Stories about the people, science and research of the Medical Research Council.
15 Jan 2016
This week Mr John Scott, a member of the Lothian Birth Cohort 1936, was able to meet his grey and his white matter in models made by the Centre for Cognitive Ageing and Cognitive Epidemiology (CCACE) and the National Museum of Scotland which are due to form part of a new gallery opening in summer 2016. Sylvie Kruiniger talks to CCACE’s Dr Simon Cox about the project.
(Image copyright: National Museums of Scotland)
How many people can say that they have held their own brain in their hands? In this picture, Mr Scott is doing just that. Its size, shape and folds perfectly match those housed inside his head. The 3D print of his brain’s outer surface will sit alongside a strikingly beautiful image of his white matter etched in glass at the National Museums of Scotland from summer 2016.
Mr Scott’s brain has been imaged numerous times over the past decade as part of studies of the Lothian Birth Cohort 1936 (LBC1936). The team, led by Professor Ian Deary (whose office we have visited in a previous post), used different types of MRI scan generated by the University of Edinburgh’s Brain Research Imaging Centre to generate the two objects for the museum’s collection. His white matter was mapped by a diffusion tensor MRI and, for the 3D print, his cortical surface was mapped by a standard structural scan. [...]
Continue reading: Behind the picture: When Mr Scott met his brain
14 Dec 2015
In a previous blog post Susan Jonas explained why she plans to donate her brain to research. But what happens to a brain once it reaches a brain bank? How is it handled to make sure it is in the best possible state to use in research? Here Dr Candida Tasman and Dr Laura Palmer from the South West Dementia Brain Bank at the University of Bristol explain.
Read more about Laura Palmer’s working life.
Find out more about brain banking on our website. [...]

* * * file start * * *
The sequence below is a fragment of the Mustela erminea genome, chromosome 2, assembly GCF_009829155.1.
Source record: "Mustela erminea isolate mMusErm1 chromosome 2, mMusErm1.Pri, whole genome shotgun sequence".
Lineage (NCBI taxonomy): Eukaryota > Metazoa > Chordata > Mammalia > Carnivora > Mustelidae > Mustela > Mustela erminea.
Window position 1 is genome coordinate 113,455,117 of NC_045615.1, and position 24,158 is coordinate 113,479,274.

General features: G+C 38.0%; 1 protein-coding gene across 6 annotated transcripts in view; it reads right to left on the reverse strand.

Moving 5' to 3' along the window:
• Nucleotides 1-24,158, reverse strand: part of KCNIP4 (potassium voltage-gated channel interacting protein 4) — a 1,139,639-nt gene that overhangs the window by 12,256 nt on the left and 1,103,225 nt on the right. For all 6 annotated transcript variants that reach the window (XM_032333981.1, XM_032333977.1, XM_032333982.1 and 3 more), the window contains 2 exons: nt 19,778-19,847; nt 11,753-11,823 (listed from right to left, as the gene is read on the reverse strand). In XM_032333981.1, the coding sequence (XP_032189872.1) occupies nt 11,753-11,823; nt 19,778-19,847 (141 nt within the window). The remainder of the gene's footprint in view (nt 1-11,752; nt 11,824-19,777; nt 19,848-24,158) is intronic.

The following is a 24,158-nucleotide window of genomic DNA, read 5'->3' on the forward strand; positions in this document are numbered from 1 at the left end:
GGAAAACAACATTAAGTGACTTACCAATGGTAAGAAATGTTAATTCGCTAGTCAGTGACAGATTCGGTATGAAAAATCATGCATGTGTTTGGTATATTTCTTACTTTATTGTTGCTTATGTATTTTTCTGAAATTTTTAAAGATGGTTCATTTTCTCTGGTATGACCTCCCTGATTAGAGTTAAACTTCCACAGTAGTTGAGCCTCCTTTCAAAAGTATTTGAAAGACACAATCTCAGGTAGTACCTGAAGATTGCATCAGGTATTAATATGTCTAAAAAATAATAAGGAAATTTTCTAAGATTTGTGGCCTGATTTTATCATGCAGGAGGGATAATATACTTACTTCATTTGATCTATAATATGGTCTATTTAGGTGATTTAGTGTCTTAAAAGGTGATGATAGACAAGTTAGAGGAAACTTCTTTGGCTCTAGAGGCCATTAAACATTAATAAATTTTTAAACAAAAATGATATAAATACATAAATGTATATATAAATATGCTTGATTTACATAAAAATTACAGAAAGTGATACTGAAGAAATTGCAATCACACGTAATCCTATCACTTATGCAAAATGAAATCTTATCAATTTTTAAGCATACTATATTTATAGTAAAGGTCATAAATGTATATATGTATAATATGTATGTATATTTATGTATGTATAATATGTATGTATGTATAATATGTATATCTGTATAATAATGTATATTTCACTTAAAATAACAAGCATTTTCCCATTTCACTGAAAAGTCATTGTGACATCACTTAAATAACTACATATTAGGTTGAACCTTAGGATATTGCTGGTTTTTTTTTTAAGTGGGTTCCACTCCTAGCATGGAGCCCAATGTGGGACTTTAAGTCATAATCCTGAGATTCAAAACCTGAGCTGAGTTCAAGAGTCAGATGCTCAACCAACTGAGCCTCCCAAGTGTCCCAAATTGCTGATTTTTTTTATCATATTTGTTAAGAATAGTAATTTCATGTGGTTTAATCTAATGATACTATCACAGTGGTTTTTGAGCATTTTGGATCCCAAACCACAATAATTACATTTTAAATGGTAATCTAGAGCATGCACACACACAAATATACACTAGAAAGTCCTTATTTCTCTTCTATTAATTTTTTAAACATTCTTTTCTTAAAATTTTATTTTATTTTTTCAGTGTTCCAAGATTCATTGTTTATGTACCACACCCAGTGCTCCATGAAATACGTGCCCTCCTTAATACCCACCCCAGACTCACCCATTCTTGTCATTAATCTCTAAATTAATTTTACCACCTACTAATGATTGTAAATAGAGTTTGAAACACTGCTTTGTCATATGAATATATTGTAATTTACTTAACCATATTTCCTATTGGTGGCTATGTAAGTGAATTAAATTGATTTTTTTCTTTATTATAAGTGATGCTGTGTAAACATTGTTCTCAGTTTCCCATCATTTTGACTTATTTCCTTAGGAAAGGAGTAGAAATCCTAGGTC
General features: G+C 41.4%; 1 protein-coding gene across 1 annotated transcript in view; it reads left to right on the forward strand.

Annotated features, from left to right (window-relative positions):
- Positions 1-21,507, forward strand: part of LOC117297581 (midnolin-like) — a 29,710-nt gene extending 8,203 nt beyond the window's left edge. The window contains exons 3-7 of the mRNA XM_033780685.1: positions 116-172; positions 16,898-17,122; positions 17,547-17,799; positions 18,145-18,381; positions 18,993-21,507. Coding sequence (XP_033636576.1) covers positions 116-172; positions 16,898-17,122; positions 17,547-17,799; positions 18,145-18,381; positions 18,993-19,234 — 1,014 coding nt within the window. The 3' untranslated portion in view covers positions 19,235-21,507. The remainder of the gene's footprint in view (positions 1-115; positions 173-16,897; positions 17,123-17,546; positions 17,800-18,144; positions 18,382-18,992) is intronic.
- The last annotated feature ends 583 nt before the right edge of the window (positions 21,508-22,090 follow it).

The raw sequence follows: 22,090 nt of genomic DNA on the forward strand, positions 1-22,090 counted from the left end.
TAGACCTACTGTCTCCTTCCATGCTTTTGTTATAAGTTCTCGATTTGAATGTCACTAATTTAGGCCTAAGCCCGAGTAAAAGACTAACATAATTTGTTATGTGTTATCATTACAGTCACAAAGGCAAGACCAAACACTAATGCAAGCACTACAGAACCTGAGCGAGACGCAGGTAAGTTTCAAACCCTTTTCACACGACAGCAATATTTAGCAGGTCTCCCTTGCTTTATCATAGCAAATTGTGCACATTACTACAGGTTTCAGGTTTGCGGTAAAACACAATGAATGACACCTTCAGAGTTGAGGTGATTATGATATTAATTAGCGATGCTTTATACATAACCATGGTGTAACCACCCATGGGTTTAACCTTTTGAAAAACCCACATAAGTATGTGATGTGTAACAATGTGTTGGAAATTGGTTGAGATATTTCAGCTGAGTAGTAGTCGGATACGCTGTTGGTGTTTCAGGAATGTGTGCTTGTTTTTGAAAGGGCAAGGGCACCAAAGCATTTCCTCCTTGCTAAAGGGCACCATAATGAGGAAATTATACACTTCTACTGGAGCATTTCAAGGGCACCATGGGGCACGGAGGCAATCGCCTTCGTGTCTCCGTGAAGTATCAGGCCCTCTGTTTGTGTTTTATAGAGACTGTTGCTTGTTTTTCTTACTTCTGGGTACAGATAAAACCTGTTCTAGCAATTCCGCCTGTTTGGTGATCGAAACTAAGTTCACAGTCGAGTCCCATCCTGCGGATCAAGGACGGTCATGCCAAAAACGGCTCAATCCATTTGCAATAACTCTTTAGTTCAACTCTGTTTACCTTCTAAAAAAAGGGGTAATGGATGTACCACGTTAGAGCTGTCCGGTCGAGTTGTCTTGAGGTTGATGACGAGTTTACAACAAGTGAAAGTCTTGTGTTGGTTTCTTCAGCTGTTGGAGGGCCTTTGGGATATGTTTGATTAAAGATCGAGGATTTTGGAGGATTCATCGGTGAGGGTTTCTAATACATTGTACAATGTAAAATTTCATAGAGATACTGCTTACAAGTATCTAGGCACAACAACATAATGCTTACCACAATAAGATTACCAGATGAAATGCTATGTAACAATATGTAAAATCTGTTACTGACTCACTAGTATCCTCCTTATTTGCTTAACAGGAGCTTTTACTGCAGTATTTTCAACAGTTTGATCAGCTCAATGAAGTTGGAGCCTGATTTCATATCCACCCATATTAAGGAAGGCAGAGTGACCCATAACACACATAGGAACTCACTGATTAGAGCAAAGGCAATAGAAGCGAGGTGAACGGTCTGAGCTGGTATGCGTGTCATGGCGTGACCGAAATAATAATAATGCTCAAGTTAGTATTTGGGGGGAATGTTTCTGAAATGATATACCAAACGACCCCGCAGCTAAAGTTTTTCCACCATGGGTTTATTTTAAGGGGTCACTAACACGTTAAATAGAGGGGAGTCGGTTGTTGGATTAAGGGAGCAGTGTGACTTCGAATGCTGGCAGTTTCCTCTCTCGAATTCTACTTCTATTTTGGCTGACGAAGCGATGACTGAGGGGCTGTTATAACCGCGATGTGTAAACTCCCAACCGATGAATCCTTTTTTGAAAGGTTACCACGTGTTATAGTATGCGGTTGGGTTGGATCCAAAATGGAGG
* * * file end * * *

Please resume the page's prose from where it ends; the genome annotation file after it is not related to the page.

Continue reading: What happens to a donated brain?
14 Dec 2015
Dr Laura Palmer is the manager of the South West Dementia Brain Bank at the University of Bristol, which is part of the MRC-led UK Brain Banks Network. Here she tells us about her working life, the pressure of a part-time PhD, and why people are always fascinated by her job.
Career in brief
- Undergraduate degree in pathology and microbiology
- Eleven years at the South West Dementia Brain Bank, starting as the bank technician and becoming brain bank manager
- Part-time PhD over eight years while working at the bank
As soon as I saw a job at the bank advertised I knew it was perfect for me. It brought together my degree knowledge with my interest in dementia stemming from my grandma’s vascular dementia. I didn’t have all of the necessary experience but I was persistent and keen to learn. At the time of my interview I was working nights in a supermarket!
Things have changed dramatically in the brain bank while I’ve been here. We’ve really grown and developed – we used to accept about 12 donations a year, now it’s more like 40. Public awareness of brain donation has increased really positively.
I called my PhD the ‘never-ending thesis’. It took eight years when I’d hoped to complete it in six. I began it part-time within about a year of starting to work here, funded by a wonderful local charity called BRACE which supports a lot of the bank’s work. Balancing my PhD with my job and trying to have a life was really difficult. It’s fantastic to be able to focus solely on my job now. [...]
Continue reading: Working life: Brain bank manager Dr Laura Palmer